Ethical considerations

The Declaration of Helsinki ethical principles were adhered to during this project. Respect for the essential ethical principles of autonomy, confidentiality, beneficence, equity and justice were followed. Private participant data were only known to the researchers and were concealed during the data base construction process and their analysis. According to Resolution 008430 el there was a lower than minimum risk level in this study, because it did not include any participant intervention. All participants in the study gave their permission through signing their informed consent.


The final simple comprised 62 participants who completed the OAKHQOL questionnaire. Population characteristics are presented in Table 1.

Table 1.

Population characteristics.

Characteristic  Mean±SD  Percentage 
Age (years)  64.1±9.2   
Female    88.5 
Male    11.4 
Weight (kg)  67.9±9.2   
Height (cm)  156.8±8.1   
Body mass index (kg/m2)  27.7±4.3   

SD: standard deviation.


The ICC was almost perfect for the physical activity domain, whilst the domains of pain, mental health and social activities were substantial, and the reproducibility of the social support domain was moderate (Table 2).

Table 2.

Reproducibility and internal consistence by questionnaire dimensions.

Domain  ICC (95% CI)  Cronbach's alpha 
Physical activity  .89 (.83–.93)  .94 
Pain  .77 (.65–.85)  .89 
Mental health  .77 (.65–.85)  .90 
Social activity  .62 (.45–.75)  .64 
Social support  .60 (.27–.78)  .55 

ICC: intraclass correlation coefficient, CI: 95% confidence interval.

Internal consistency

The domains of physical and mental health had a highly satisfactory internal consistency, whilst that of pain was adequate. Social activity and social support domains had a low and very low consistency, respectively (Table 2).

Level of agreement

In the graphic representation of the level of agreement it was observed that the average of differences of the domains of physical activity, pain and mental health were close to 0, with scores of −7.0, −8.0 and −6.9 points, respectively; for their part the social activity and social support domains had an average of differences of 6.4 and 9.3 points. Limits of agreement were broad, ranging from −50 to 50 points (Fig. 1).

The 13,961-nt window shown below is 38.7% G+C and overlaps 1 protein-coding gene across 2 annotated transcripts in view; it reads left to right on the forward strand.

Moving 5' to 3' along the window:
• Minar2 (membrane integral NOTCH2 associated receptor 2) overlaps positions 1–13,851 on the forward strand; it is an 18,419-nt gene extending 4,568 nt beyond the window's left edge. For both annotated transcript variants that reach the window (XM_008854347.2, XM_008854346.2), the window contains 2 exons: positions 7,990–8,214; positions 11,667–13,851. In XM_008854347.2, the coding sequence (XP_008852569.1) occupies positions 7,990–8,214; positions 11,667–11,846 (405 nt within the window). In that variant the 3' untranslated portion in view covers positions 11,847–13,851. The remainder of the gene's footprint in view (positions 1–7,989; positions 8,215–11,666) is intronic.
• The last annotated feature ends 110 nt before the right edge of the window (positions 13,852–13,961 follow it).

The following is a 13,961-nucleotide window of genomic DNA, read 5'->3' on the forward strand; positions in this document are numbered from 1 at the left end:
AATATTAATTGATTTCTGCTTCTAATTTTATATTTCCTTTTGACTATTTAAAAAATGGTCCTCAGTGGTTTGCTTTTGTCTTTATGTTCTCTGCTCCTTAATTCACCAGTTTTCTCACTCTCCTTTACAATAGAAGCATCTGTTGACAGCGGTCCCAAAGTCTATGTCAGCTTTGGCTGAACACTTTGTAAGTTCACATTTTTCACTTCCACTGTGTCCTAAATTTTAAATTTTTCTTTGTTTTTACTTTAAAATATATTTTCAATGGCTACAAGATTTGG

Fig. 1.

Graphical representation of Bland–Altman analysis of level of agreement of each OAKHQOL questionnaire domain. The domains are physical activity (A), pain (B), mental health (C), social activities (D), and social support (E). Each point of data indicates the difference between the 2 measurements for one subject, the purple line represents the average agreement observed from the 2 measurements for scores of each OAKHQOL domain. The red line shows the limits of agreement above and below 95%.


The results in reproducibility are similar to those found in the original research, which was determined by the French population,17 so the domains of activity and pain presented a ICC which was higher in comparison with the other domains. Regarding the domain of physical activity, reproducibility in both studies was almost perfect. The pain and social activities domains, for their part, were classified as substantial.

It may be observed that the similarity in ICC results, range between substantial and almost perfect, with the exception of the social support domain, which was classed with a moderate ICC in this study, whilst in the French version it was substantial. Another of the differences to the French study is that the mental health domain was classified as almost perfect, whilst the ICC result in this study was substantial. These differences may be due to the fact that in the French version the sample was larger compared to that of this study.

In the Spanish version12 of the questionnaire reproducibility was substantial in physical activity, pain and mental health domains, and light in social activities and social support domains. When the findings from this study were compared with those of the Spanish version some major differences were found in the social support and social activities domains which in our study were shown to have a higher reproducibility. This may be due to the form of application since in the Spanish study the questionnaire was sent via electronic mail and the participant was unable to air their doubts, whilst in this study they were able to be resolved.